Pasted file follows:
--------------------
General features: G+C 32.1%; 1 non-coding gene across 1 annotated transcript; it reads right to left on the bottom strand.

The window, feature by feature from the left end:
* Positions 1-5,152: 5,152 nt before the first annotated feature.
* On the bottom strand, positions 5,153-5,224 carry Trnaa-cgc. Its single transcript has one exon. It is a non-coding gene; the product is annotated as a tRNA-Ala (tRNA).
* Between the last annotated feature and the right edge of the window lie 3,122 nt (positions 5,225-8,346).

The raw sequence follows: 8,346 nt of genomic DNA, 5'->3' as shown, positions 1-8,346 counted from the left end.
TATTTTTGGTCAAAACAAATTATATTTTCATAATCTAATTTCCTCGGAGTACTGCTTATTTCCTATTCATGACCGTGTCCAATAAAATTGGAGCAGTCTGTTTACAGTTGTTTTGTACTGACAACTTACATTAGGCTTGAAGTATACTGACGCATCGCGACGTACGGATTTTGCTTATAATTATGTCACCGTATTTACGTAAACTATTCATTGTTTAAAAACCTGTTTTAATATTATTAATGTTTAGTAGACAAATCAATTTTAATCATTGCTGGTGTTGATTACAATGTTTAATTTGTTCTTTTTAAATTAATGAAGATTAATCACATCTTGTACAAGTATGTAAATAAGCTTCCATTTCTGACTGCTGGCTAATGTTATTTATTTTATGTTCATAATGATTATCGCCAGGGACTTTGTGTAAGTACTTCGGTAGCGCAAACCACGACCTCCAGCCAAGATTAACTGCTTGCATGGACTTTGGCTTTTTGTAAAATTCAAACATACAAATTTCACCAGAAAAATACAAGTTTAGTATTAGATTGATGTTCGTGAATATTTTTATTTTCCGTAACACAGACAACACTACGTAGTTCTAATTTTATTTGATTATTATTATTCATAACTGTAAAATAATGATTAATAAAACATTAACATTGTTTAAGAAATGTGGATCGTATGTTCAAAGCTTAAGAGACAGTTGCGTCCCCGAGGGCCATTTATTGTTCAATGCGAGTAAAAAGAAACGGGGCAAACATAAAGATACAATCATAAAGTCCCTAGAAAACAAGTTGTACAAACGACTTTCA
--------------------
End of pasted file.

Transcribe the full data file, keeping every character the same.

General features: G+C 32.1%; 1 non-coding gene across 1 annotated transcript; it reads right to left on the bottom strand.

The window, feature by feature from the left end:
* Positions 1-5,152: 5,152 nt before the first annotated feature.
* On the bottom strand, positions 5,153-5,224 carry Trnaa-cgc. Its single transcript has one exon. It is a non-coding gene; the product is annotated as a tRNA-Ala (tRNA).
* Between the last annotated feature and the right edge of the window lie 3,122 nt (positions 5,225-8,346).

The raw sequence follows: 8,346 nt of genomic DNA, 5'->3' as shown, positions 1-8,346 counted from the left end.
TATTTTTGGTCAAAACAAATTATATTTTCATAATCTAATTTCCTCGGAGTACTGCTTATTTCCTATTCATGACCGTGTCCAATAAAATTGGAGCAGTCTGTTTACAGTTGTTTTGTACTGACAACTTACATTAGGCTTGAAGTATACTGACGCATCGCGACGTACGGATTTTGCTTATAATTATGTCACCGTATTTACGTAAACTATTCATTGTTTAAAAACCTGTTTTAATATTATTAATGTTTAGTAGACAAATCAATTTTAATCATTGCTGGTGTTGATTACAATGTTTAATTTGTTCTTTTTAAATTAATGAAGATTAATCACATCTTGTACAAGTATGTAAATAAGCTTCCATTTCTGACTGCTGGCTAATGTTATTTATTTTATGTTCATAATGATTATCGCCAGGGACTTTGTGTAAGTACTTCGGTAGCGCAAACCACGACCTCCAGCCAAGATTAACTGCTTGCATGGACTTTGGCTTTTTGTAAAATTCAAACATACAAATTTCACCAGAAAAATACAAGTTTAGTATTAGATTGATGTTCGTGAATATTTTTATTTTCCGTAACACAGACAACACTACGTAGTTCTAATTTTATTTGATTATTATTATTCATAACTGTAAAATAATGATTAATAAAACATTAACATTGTTTAAGAAATGTGGATCGTATGTTCAAAGCTTAAGAGACAGTTGCGTCCCCGAGGGCCATTTATTGTTCAATGCGAGTAAAAAGAAACGGGGCAAACATAAAGATACAATCATAAAGTCCCTAGAAAACAAGTTGTACAAACGACTTTCA